It is named after the ancient Egyptian God Set, and adherents are called Setians, or Sethians. I guess the only other interesting thing I know, is that Zeena Shreck, Anton LaVey’s daughter through Diane Hegarty, Anton LaVey’s second wife and High Priestess in the Church of Satan, was a High Priestess in the Temple of Set. Even the Satanists have rebellious preacher’s daughters! And she’s got her own thing now.
If you’re getting a Life of Brian vibe with the Judean People’s Front… well I can’t argue with any of you. I don’t want to be unfair to the Temple of Set, all I can do is direct you to their website. As far as I can discern, of the three major Satanic Groups, they come the closest to believing in some sort of actual supernatural force.
From the recent High Priestess,
“The Temple of Set is an organization with one task: to provide an environment in which individuals discover, pursue, and realize their unique purpose and destiny.” – Patty A. Hardy IV°
If somebody wants to correct me on Setianism [and there is no etymological link – it just sounds the same – clever, right?], please contact me with links. I’m not trying to be biased, it’s just hard to come by information. All I know, is they claim tax-exempt status and have a few controversies I’m not getting into. For the most part, they look more like a self-help group ready to send me crystals and essential oils – though I believe they would at least defraud me with cooler goth shit.
The Satanic Temple
The People’s Front of Judea, in the Life of Brian analogy. This is the most recent, established in 2012, and most media savvy since the Church of Satan. Its leader is Lucien Greaves, who studied neuroscience at Harvard. This claim is easier to affirm than LaVey’s or Aquino’s many claims, and I don’t have much reason to doubt it.
However; this group is more based on theater and gimmicks than even LaVey could have imagined – and he had his own. They outright say it’s at least half satirical. The Satanic Temple is overtly political. They are social justice warriors and own it, don’t see it as a pejorative. Unlike the last two organizations, I don’t see much philosophical depth beyond political activism and shock value. It’s like the Flying Spaghetti Monster grew horns.
One of their greatest stunts was installing a statue of Baphomet to challenge the Ten Commandments on several state grounds or forming after school Satan groups for kids. Jim Jefferies, the comedian, did a great bit on that.
They are also involved in protesting for Planned Parenthood, trolling Westboro Baptists, taking in Muslim refugees, supporting queer issues, you name it. They are as if NPR played The Cure and Nine Inch Nails in stead of Garrison Keillor..
I still have my reservations. If you wish to know more, you can watch their movie: Hail Satan? There are tons of videos online.
I only wish I could mix them all up a bit. And I don’t see why I can’t. There was so much I left out, because it’s easy to get derailed.
Basically all respect questioning, being an individual. Taking the sins and turning them on their head – like pride, sex, defiance. Though not just as some exercise in being a spirited teenager. To quote LaVey,
“I never was a ‘rebel’ because I was never a part of anything to rebel against. I was never accepted by groups in the first place.”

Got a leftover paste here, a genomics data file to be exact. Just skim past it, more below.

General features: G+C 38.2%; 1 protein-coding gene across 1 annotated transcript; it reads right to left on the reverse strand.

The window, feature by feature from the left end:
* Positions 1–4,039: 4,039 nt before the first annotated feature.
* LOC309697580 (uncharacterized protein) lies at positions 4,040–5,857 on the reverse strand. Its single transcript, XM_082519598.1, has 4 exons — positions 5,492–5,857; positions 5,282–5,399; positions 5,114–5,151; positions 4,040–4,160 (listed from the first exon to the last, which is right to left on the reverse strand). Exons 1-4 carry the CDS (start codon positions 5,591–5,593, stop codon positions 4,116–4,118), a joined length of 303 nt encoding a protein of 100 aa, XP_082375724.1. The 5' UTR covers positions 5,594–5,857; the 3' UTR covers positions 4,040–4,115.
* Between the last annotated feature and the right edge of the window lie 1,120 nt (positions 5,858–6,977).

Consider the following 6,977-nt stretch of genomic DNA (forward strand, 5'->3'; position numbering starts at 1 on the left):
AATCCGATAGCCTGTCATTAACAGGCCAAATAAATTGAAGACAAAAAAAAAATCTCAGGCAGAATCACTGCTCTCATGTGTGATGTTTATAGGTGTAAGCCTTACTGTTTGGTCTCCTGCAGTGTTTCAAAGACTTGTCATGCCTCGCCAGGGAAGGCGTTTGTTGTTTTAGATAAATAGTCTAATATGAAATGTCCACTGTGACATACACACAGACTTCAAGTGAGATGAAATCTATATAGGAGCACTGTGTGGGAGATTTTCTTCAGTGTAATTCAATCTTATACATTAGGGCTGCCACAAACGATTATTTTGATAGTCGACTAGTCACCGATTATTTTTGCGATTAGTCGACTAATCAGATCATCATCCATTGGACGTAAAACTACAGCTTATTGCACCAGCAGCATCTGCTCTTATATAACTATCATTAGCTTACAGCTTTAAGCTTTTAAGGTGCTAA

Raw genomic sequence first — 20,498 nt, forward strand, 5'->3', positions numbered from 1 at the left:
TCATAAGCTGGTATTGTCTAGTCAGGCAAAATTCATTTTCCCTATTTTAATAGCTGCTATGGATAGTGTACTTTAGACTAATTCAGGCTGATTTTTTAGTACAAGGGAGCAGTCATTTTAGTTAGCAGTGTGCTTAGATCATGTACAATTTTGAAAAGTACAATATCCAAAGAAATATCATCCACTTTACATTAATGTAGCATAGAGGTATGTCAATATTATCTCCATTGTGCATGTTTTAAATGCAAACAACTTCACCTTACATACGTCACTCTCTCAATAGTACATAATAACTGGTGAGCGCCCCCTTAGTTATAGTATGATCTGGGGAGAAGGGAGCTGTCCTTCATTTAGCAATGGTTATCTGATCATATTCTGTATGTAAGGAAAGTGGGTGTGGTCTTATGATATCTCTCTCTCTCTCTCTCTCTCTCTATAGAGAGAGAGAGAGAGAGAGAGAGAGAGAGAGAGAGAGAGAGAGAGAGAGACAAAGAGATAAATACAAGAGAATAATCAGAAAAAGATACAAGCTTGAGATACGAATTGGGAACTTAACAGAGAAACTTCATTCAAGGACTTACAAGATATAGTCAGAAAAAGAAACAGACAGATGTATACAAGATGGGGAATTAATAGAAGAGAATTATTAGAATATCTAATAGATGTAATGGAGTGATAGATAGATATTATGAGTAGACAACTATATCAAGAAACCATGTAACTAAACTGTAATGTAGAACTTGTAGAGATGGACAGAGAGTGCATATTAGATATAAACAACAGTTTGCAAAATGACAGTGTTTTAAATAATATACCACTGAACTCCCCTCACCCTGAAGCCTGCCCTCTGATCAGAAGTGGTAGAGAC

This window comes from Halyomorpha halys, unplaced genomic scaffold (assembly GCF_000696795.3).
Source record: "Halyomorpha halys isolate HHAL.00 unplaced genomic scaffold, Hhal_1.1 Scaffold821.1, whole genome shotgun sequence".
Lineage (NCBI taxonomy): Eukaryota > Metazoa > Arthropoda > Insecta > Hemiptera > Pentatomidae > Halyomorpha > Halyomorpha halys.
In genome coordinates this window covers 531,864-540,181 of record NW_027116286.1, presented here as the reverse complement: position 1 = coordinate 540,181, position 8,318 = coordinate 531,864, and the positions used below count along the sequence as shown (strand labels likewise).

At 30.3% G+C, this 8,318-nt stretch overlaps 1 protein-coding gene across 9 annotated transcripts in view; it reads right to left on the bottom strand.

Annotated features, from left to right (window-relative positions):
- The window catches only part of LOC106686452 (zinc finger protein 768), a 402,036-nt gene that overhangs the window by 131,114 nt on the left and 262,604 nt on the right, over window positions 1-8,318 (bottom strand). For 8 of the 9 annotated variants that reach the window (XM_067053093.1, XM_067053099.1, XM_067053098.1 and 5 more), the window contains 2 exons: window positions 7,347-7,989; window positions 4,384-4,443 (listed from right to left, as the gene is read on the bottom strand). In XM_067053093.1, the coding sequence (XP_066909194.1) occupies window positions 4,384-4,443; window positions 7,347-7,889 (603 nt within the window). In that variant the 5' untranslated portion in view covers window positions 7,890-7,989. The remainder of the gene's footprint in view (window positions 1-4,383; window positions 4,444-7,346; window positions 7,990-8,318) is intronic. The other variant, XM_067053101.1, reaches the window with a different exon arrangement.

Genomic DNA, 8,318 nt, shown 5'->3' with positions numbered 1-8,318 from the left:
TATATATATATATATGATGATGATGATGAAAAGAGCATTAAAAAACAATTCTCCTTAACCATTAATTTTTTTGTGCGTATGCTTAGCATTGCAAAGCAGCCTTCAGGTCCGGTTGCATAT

I suppose there’s something to be said that Satanism is by nature reactionary as much as fundamentalist right wing Christian dogma is. Satanism often falls into a trap of being defined by what it isn’t rather than what it is on its own, by which I mean a lot of those into Satanism had bad experiences with Abrahamic religions from a young age and are hell-bent on that.
Of course, one gets past that when you can name other tricksters and outcasts in other religions and cultures. But still, I find it limiting. I still find Satanism and its future vastly interesting, but only after redefining terms…and expanding definitions.
I will also say that there are a few theistic Satanists that actually believe in a Devil. They are usually not that bright – I know of no actual group but people saying they are Satanists with no clue. No one except the media takes them seriously. Like, they are literally waiting for a Faustian bargain on the crossroads of the social media internet, if only they could reference Goethe.
It is those that literally believe in a Devil that freak out even most Satanists. I’m not saying you can’t believe in that, but – it’s bizarre. Actual Devil worship has more to do with Christian Demonology and stuff like the Malleus Maleficarum. Before Khirad, (deriving from the Old Persian for wisdom)I took the name of Verrier. It is the demon that tempts men against the vow of obedience, according to old Catholic texts. I found that fitting.
As a final note: crosses, the Word of God, not even garlic have effect on Satanists. Maybe not pairing the right wine with a garlic dish; but after this you should know make believe and superstitions have no effect on someone in reality.
If you have questions, please ask! I have an exhaustive bibliography, and links. I was just pooped out at the end of formatting this. There are some really great sources, if you don’t want to take my word for it. For instance, Religion for Breakfast is a site run Dr. Andrew M. Henry – and he says a lot what I do here (because he’s smart).
At the very least:
*Forgive grammatical and formatting errors. If anything – if you like this, I would love to clean it up. I just think I chewed off more than I could chew in a day.